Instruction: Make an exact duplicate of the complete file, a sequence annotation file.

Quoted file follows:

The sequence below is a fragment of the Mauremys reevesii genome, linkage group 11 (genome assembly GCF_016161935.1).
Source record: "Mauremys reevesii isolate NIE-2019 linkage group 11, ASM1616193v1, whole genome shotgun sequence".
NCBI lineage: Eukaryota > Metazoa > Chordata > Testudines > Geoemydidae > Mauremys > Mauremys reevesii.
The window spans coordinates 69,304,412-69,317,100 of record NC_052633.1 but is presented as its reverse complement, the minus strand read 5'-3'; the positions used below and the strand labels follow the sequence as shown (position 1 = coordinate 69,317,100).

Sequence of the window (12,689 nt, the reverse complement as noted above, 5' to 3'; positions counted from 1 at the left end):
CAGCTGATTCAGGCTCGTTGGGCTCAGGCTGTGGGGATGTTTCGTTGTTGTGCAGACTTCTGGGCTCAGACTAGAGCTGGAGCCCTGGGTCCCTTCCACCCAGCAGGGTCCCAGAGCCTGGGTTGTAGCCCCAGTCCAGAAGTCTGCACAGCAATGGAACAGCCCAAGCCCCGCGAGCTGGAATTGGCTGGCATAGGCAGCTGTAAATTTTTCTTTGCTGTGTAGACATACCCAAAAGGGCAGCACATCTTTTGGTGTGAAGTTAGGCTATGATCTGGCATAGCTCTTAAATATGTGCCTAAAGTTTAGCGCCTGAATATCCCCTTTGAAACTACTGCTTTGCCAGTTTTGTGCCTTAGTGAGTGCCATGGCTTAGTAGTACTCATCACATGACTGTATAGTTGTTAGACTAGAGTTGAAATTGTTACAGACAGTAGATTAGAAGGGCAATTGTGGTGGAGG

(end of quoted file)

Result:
The sequence below is a fragment of the Mauremys reevesii genome, linkage group 11 (genome assembly GCF_016161935.1).
Source record: "Mauremys reevesii isolate NIE-2019 linkage group 11, ASM1616193v1, whole genome shotgun sequence".
NCBI lineage: Eukaryota > Metazoa > Chordata > Testudines > Geoemydidae > Mauremys > Mauremys reevesii.
The window spans coordinates 69,304,412-69,317,100 of record NC_052633.1 but is presented as its reverse complement, the minus strand read 5'-3'; the positions used below and the strand labels follow the sequence as shown (position 1 = coordinate 69,317,100).

Sequence of the window (12,689 nt, the reverse complement as noted above, 5' to 3'; positions counted from 1 at the left end):
CAGCTGATTCAGGCTCGTTGGGCTCAGGCTGTGGGGATGTTTCGTTGTTGTGCAGACTTCTGGGCTCAGACTAGAGCTGGAGCCCTGGGTCCCTTCCACCCAGCAGGGTCCCAGAGCCTGGGTTGTAGCCCCAGTCCAGAAGTCTGCACAGCAATGGAACAGCCCAAGCCCCGCGAGCTGGAATTGGCTGGCATAGGCAGCTGTAAATTTTTCTTTGCTGTGTAGACATACCCAAAAGGGCAGCACATCTTTTGGTGTGAAGTTAGGCTATGATCTGGCATAGCTCTTAAATATGTGCCTAAAGTTTAGCGCCTGAATATCCCCTTTGAAACTACTGCTTTGCCAGTTTTGTGCCTTAGTGAGTGCCATGGCTTAGTAGTACTCATCACATGACTGTATAGTTGTTAGACTAGAGTTGAAATTGTTACAGACAGTAGATTAGAAGGGCAATTGTGGTGGAGG